Paul’s epistles provide the most straightforward expression of the significance of apostolic authority. As the 12th hand-picked apostle, some two years after Jesus’s resurrection, his authority was the most questioned. Therefore, he defends his credentials in several places. The point here is that the church did not blindly follow anyone or any teaching, apostolic authority was required. Was that authority recognizable within the four Gospels? is Kruger’s topic. He states, “Our thesis is a simple one: New Testament authors, generally speaking, demonstrate awareness that their writings passed down authentic apostolic tradition and therefore bore supreme authority in the life of the church” (pg. 121). New Testament scholarship has concluded that the Gospel of Mark is a record of the witness of Peter. The Gospel is replete with evidence for this. Kruger adds, “Aside from the fact that Mark’s connection to Peter was well known among the early church fathers and it is attested by other parts of the New Testament.” (pg. 133-34).
Likewise, the historical attestation and internal evidence of the Gospel of John links it to apostolic authority. Whether you hold to its self-proclaimed authorship (John) as the apostle or the later “elder” John, the connection between John 15:27 and 21:24 is clear: In 15:27 Jesus prophesied, “You will also bear witness because you have been with me from the beginning” and in 21:24, “This is the disciple who is bearing witness about these things, and who has written these things.” (Kruger pg. 137). Now, let’s briefly consider each of the four Gospels.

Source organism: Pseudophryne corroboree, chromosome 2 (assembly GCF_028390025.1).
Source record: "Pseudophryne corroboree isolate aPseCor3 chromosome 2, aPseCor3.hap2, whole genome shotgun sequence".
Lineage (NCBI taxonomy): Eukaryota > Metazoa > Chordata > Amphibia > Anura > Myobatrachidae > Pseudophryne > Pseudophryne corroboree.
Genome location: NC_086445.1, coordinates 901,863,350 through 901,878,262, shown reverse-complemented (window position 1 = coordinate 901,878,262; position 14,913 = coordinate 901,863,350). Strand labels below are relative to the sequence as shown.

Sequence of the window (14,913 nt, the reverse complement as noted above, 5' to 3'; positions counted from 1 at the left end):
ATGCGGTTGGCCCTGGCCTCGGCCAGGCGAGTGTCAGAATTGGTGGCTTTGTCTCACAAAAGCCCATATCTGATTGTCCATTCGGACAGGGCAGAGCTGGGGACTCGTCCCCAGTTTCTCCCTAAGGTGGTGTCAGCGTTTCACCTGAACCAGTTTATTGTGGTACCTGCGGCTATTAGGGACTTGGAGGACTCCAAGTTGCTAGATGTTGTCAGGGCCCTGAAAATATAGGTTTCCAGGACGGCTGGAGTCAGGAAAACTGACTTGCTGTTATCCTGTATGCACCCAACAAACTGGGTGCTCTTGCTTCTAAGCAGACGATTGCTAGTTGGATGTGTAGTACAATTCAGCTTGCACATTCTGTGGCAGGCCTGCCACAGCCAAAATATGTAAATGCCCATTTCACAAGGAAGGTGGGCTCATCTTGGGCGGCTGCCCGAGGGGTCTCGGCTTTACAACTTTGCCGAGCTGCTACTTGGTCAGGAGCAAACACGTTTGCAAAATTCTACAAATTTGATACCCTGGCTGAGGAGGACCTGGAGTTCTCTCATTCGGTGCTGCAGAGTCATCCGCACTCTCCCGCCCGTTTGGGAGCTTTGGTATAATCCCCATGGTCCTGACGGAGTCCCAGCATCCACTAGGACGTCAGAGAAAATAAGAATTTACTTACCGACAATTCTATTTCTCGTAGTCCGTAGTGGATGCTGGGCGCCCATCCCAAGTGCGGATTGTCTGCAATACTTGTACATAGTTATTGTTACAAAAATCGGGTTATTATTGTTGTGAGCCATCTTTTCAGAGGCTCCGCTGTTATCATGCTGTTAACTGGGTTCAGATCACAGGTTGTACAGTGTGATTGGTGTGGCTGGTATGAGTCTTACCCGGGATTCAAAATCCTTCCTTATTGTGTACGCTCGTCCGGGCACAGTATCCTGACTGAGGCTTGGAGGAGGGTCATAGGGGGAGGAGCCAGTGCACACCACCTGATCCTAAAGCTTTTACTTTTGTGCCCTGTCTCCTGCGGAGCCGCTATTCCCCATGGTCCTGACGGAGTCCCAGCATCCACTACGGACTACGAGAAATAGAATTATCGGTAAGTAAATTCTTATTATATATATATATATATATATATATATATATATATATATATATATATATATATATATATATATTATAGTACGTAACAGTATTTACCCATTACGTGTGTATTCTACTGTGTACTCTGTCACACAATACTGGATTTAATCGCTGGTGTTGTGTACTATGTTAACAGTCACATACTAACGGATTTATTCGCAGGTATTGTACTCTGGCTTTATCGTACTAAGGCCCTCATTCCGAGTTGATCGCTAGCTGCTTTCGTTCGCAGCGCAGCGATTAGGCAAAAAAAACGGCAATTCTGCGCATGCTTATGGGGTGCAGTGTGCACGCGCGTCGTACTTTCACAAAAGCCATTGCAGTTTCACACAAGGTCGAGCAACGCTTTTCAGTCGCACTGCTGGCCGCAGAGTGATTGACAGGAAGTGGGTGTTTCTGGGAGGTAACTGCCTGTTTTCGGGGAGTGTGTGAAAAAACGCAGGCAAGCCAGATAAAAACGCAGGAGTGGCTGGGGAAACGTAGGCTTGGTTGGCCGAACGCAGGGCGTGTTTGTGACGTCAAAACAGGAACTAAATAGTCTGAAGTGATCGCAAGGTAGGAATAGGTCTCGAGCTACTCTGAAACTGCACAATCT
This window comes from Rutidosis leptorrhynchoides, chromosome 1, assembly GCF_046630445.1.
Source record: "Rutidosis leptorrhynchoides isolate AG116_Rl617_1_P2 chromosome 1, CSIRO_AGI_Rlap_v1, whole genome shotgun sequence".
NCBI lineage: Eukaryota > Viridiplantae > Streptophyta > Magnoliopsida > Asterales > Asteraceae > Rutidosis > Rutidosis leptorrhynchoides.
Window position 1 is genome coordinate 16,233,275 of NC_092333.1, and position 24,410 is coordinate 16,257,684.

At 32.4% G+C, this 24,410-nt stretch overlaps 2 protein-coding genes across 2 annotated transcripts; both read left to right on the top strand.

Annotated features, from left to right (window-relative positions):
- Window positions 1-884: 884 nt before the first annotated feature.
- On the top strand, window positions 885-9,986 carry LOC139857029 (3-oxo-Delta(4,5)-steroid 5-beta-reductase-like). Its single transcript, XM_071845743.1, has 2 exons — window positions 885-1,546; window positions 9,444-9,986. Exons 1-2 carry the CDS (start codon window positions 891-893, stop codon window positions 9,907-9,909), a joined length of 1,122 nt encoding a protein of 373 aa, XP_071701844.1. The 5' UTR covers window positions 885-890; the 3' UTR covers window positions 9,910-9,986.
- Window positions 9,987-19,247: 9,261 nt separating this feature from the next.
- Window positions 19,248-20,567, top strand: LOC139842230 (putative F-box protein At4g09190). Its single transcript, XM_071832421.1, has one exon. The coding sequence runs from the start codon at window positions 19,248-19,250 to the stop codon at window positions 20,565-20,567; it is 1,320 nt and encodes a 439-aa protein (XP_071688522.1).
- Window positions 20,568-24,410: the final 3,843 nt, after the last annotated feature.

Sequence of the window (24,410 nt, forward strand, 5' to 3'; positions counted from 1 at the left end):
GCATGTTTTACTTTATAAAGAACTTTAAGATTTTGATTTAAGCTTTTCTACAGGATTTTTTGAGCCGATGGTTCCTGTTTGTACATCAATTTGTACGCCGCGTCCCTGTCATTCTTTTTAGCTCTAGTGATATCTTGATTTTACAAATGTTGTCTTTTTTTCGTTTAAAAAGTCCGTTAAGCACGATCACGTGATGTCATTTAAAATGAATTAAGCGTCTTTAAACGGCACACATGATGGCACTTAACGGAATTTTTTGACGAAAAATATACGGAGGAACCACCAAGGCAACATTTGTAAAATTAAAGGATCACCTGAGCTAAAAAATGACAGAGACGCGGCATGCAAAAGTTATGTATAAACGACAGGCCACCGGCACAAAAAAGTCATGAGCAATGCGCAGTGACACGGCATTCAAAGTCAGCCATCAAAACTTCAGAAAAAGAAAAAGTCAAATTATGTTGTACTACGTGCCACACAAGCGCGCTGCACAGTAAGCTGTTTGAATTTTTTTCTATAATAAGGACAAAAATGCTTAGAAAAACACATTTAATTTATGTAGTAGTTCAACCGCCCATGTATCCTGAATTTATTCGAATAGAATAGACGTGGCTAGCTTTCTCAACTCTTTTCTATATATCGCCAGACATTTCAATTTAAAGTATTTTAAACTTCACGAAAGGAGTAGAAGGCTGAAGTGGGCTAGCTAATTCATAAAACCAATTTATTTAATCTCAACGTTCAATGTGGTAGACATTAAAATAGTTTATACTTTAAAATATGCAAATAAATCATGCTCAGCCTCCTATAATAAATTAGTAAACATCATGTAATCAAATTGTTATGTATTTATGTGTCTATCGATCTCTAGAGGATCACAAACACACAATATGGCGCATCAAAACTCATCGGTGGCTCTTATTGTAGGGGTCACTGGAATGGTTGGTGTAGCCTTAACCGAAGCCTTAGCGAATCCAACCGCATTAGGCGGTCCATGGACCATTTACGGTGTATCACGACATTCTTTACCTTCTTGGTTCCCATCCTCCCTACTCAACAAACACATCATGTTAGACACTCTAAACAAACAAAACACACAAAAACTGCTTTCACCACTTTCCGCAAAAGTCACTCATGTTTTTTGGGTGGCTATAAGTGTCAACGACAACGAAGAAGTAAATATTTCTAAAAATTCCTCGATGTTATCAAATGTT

Luke’s expressed purpose for writing was to pass along the apostolic, authoritative traditions: “Inasmuch as many have undertaken to compile an account of the things accomplished among us, just as they were handed down to us by those who from the beginning were eyewitnesses and servants of the word, it seemed fitting for me as well, having investigated everything carefully from the beginning, to write it out for you in consecutive order, most excellent Theophilus; 4 so that you may know the exact truth about the things you have been taught.”
The evidence in Matthew is less straightforward but still present. Stylistically, it follows Luke in how it mimics Old Testament scripture. These patterns are deliberate and communicate a connection of continued, divine truth. You will have to read the book to get the nitty-gritty details.
Kruger’s chapter 5 takes the next step from the Bible’s self-attestation of apostolic authority to the recognition of such by the 2nd and 3rd century church fathers. As Kruger notes negatively, “If these books [New Testament] were not written to be Scripture, then we should not expect to see them used as Scripture until a much later time in the life of the church.” (pg. 156.) The historical evidence is positive. We do see the next generations using them as Scripture (as divinely authoritative). Kruger points out that current New Testament scholarship places the date of the church’s acceptance of the books as Scripture in the end of the second century. That is largely based on the writing of Irenaeus, Bishop of Lyons. “Most notable is his affirmation that the four Gospels were so certain that their existence is entrenched in the very structure of creation….”
I will leave the support for my argument there. Considering that even non-Christian scholars recognize the church’s use of the Gospels in the 2nd century, the Da Vinci Code Perspective of a 4th century date is dealt another death-blow.
My final, upcoming, post not only summarizes and provides some helpful resources for further study, but it also takes on a reflective nature and asks the skeptic to consider his skepticism in light of these very clear historical facts.